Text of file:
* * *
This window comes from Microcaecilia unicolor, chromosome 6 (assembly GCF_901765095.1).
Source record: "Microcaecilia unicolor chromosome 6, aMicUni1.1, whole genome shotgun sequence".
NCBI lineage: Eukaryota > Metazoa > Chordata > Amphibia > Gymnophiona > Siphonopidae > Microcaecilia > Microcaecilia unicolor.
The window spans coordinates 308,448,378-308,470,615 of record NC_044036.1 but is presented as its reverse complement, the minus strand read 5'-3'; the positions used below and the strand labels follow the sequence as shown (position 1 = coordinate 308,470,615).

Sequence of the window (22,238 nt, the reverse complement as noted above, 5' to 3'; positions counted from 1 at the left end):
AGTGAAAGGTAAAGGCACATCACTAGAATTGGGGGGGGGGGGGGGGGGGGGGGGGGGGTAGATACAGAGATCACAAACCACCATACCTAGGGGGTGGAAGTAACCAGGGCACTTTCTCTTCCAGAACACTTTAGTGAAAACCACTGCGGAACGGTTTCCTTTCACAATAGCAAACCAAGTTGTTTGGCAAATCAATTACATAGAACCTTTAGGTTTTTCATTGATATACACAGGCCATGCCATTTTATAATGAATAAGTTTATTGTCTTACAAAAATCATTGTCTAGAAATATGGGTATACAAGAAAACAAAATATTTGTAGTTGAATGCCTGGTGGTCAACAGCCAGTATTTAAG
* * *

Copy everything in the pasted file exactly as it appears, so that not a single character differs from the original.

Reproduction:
This window comes from Microcaecilia unicolor, chromosome 6 (assembly GCF_901765095.1).
Source record: "Microcaecilia unicolor chromosome 6, aMicUni1.1, whole genome shotgun sequence".
NCBI lineage: Eukaryota > Metazoa > Chordata > Amphibia > Gymnophiona > Siphonopidae > Microcaecilia > Microcaecilia unicolor.
The window spans coordinates 308,448,378-308,470,615 of record NC_044036.1 but is presented as its reverse complement, the minus strand read 5'-3'; the positions used below and the strand labels follow the sequence as shown (position 1 = coordinate 308,470,615).

Sequence of the window (22,238 nt, the reverse complement as noted above, 5' to 3'; positions counted from 1 at the left end):
AGTGAAAGGTAAAGGCACATCACTAGAATTGGGGGGGGGGGGGGGGGGGGGGGGGGGGTAGATACAGAGATCACAAACCACCATACCTAGGGGGTGGAAGTAACCAGGGCACTTTCTCTTCCAGAACACTTTAGTGAAAACCACTGCGGAACGGTTTCCTTTCACAATAGCAAACCAAGTTGTTTGGCAAATCAATTACATAGAACCTTTAGGTTTTTCATTGATATACACAGGCCATGCCATTTTATAATGAATAAGTTTATTGTCTTACAAAAATCATTGTCTAGAAATATGGGTATACAAGAAAACAAAATATTTGTAGTTGAATGCCTGGTGGTCAACAGCCAGTATTTAAG